His first instalment is a four-week plan that will help you get the best sleep of your life.
Do you want to live longer, feel calmer and happier, get fitter with the least effort and stay free of diseases like diabetes, heart disease and cancer?
Dr Mosley has a hotline to scientists across the globe who may just have the answer.
Ever wondered if cholesterol- busting statins really work? Or if you should take aspirin? Do you worry whether butter is bad for you, and what about sugar?
Dr Mosley has spoken to leading experts. And – as has become his trademark – he has probably tried out the theories himself, on camera for shows such as the BBC’s Horizon.
Mainstream medicine seems to be forever playing catch-up with Dr Mosley, who has built a career on being the first to sniff out cutting edge research.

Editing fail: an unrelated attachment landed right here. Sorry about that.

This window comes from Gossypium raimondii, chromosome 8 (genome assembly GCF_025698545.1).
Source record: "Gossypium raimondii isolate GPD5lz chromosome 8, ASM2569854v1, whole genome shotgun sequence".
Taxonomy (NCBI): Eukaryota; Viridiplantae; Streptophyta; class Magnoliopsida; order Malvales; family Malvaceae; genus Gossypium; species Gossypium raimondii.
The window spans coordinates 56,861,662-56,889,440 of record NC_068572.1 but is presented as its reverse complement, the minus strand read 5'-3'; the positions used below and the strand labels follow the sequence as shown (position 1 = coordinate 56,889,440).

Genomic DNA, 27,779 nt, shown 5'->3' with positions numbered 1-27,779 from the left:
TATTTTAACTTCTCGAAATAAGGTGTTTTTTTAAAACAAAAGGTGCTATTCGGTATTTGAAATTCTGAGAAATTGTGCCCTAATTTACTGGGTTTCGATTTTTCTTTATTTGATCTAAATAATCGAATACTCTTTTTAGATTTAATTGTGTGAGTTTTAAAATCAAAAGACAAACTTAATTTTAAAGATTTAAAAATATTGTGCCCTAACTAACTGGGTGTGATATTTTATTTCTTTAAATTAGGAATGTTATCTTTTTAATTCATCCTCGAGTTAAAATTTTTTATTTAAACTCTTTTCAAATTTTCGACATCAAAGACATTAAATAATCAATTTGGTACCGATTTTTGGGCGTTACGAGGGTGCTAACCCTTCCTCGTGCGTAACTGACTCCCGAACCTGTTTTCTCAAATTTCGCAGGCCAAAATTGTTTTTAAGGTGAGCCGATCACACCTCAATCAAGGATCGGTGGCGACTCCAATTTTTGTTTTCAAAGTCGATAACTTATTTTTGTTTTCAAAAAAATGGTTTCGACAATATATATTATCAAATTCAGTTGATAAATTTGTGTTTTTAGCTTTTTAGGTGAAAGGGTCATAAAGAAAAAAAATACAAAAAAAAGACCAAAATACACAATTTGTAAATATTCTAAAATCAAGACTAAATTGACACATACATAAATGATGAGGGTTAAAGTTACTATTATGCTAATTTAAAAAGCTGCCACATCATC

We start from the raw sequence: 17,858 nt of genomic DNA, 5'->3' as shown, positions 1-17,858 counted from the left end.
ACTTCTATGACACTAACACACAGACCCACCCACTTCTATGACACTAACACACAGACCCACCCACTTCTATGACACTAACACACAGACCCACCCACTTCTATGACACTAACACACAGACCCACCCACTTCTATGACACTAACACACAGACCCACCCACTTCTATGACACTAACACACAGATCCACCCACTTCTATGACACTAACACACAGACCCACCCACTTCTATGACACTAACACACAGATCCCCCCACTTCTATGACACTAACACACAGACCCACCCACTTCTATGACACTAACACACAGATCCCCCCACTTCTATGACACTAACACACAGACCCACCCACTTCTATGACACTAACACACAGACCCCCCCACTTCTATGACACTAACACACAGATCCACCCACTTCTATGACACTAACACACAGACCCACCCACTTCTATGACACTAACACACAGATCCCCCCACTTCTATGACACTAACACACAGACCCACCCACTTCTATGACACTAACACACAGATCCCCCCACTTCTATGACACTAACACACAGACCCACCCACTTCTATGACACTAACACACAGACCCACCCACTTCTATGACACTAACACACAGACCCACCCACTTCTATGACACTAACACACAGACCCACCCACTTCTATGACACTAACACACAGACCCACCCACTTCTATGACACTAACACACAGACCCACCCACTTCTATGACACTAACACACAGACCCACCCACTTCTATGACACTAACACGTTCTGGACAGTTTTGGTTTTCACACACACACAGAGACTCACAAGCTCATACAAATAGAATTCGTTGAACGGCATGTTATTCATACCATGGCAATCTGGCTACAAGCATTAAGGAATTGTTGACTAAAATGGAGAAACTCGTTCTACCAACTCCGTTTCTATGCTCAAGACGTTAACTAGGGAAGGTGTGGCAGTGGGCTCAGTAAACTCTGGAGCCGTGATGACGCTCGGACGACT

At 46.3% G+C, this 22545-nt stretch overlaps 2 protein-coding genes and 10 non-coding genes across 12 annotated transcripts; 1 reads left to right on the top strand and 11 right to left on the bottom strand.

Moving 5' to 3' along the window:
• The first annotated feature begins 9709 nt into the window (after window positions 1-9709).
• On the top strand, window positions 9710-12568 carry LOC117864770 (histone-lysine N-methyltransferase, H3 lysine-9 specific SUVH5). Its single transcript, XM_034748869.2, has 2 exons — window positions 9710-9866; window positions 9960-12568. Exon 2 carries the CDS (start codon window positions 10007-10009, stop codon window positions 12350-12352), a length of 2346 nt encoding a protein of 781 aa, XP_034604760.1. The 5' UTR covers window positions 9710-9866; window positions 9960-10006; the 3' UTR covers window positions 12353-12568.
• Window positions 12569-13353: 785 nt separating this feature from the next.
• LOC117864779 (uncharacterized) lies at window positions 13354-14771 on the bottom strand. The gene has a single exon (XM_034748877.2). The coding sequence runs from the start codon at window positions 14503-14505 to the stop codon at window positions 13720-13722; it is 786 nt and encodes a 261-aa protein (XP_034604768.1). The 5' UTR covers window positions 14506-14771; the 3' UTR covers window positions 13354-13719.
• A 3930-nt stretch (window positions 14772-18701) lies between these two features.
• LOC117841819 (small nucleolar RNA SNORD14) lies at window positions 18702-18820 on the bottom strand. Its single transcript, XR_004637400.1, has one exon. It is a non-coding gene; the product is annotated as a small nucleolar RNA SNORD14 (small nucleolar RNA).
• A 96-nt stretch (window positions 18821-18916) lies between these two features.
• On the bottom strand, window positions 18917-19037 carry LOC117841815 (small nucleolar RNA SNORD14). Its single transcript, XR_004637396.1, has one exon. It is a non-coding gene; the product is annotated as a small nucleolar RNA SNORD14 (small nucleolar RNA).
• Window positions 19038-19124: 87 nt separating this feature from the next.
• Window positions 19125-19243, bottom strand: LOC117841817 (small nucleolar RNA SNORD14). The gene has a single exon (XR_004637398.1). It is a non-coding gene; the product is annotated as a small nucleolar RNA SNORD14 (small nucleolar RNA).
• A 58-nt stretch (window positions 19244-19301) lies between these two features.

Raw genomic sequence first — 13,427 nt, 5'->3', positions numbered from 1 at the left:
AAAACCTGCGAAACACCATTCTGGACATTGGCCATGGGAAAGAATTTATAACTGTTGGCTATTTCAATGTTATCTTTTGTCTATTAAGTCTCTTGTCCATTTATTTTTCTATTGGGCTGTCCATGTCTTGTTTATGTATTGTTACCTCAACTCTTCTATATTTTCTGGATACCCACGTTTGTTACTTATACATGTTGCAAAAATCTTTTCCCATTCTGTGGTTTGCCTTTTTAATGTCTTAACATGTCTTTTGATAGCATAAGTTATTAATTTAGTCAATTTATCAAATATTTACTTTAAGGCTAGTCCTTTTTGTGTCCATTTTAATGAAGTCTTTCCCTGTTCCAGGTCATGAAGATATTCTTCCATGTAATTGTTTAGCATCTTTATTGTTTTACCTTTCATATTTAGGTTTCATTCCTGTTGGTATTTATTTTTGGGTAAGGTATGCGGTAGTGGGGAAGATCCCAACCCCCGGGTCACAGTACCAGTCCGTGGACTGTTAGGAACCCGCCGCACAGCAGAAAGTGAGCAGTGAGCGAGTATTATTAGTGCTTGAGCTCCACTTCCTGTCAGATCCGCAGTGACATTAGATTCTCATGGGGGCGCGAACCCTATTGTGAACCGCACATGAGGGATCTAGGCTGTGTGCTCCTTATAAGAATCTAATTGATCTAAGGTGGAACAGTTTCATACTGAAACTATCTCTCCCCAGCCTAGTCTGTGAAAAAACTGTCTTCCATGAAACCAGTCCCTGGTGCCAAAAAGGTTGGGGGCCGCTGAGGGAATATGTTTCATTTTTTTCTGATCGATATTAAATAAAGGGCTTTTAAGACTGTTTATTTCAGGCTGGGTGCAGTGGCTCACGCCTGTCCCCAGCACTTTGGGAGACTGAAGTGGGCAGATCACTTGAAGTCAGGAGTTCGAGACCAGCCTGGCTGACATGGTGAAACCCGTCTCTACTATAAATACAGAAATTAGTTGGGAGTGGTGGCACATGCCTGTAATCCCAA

I meet him in the kitchen of his home in Buckinghamshire, where he has lived for the past 18 years with his GP wife Clare Bailey and their four children aged between 19 and 27.
Michael is 61 this month, which is slightly unbelievable. He’s in great shape.
‘What can you do about ageing? You can wear decent clothes, but I’ve never been that interested. To be honest, it’s Clare who buys my clothes.’
Recently, his focus has been on type 2 diabetes – the blood sugar disease now revealed to be at almost epidemic proportions, with 3.7 million sufferers in Britain alone.
The illness is of personal interest to Dr Mosley. His father, Bill, developed the disease in his 50s and died aged 74 from complications including heart failure and dementia.
Back in 2012, when Dr Mosley was 55, tests revealed that he too had the disease, which can cause blindness, and can lead to amputations and kidney failure.
It was this bad news that led him towards the first of his life-transforming breakthroughs.